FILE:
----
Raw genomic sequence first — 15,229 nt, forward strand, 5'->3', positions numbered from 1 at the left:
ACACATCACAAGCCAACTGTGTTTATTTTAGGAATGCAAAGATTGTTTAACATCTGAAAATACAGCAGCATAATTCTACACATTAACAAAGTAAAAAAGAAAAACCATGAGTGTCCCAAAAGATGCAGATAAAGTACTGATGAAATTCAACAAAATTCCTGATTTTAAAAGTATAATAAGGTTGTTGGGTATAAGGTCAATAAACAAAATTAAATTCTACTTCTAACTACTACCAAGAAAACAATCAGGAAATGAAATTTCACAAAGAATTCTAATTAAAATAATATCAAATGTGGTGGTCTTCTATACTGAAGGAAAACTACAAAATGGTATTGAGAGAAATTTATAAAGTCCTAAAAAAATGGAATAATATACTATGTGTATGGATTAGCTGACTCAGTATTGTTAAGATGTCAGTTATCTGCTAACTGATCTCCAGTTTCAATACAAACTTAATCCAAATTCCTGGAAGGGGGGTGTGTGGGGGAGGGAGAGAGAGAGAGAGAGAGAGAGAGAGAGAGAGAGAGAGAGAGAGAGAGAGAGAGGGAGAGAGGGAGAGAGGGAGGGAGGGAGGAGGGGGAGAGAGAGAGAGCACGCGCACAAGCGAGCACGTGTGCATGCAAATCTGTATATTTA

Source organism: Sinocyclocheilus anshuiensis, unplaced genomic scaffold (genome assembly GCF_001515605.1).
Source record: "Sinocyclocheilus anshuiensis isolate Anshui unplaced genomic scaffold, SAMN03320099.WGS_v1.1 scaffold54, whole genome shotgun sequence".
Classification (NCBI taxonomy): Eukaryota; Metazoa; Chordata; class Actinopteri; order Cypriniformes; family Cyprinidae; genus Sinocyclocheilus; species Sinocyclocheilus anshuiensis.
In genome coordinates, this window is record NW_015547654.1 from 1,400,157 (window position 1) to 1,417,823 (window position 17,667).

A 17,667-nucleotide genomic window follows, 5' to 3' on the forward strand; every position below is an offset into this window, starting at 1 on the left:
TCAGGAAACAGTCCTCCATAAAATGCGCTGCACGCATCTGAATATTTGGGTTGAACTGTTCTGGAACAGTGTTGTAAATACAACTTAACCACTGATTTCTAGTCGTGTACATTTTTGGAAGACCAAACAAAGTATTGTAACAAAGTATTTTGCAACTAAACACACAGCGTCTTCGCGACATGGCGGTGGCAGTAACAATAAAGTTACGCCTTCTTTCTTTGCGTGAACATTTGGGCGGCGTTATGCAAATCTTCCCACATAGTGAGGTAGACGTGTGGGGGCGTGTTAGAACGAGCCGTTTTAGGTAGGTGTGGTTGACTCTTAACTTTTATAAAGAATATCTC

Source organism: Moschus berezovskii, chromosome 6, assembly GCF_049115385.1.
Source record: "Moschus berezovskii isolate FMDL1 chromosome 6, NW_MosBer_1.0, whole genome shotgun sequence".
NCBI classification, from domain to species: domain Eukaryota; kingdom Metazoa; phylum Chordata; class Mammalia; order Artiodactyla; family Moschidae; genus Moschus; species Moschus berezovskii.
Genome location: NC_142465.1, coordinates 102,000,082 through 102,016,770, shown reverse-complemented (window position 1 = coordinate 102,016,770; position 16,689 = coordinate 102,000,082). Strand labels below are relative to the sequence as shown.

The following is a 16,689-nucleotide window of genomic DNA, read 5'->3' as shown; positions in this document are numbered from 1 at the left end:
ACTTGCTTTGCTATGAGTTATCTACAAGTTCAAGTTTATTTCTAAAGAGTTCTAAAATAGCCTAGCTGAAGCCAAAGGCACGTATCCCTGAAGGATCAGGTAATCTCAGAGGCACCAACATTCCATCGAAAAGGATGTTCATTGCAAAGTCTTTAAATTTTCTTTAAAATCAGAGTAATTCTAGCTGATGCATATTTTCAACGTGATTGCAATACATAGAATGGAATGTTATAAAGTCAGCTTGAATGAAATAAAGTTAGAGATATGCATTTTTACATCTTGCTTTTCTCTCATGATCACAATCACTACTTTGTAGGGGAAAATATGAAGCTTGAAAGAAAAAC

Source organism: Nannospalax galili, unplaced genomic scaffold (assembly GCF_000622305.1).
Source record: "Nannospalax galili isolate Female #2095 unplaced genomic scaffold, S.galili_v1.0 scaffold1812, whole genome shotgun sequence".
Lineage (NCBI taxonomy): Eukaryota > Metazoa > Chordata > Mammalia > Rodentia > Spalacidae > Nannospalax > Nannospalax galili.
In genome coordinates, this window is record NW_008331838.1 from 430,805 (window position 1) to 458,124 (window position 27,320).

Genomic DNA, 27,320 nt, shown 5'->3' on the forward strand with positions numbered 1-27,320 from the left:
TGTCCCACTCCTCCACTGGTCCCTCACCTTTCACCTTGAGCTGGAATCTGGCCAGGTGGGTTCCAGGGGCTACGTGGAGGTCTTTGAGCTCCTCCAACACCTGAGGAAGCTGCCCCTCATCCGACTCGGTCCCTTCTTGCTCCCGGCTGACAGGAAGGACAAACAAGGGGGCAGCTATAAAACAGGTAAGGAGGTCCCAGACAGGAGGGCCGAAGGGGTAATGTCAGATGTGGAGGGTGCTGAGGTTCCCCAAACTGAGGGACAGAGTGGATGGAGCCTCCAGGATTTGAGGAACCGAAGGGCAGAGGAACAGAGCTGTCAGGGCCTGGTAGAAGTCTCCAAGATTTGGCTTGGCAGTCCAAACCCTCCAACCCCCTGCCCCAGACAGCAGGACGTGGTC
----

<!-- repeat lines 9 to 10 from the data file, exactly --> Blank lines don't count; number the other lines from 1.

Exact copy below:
Source organism: Moschus berezovskii, chromosome 6, assembly GCF_049115385.1.
Source record: "Moschus berezovskii isolate FMDL1 chromosome 6, NW_MosBer_1.0, whole genome shotgun sequence".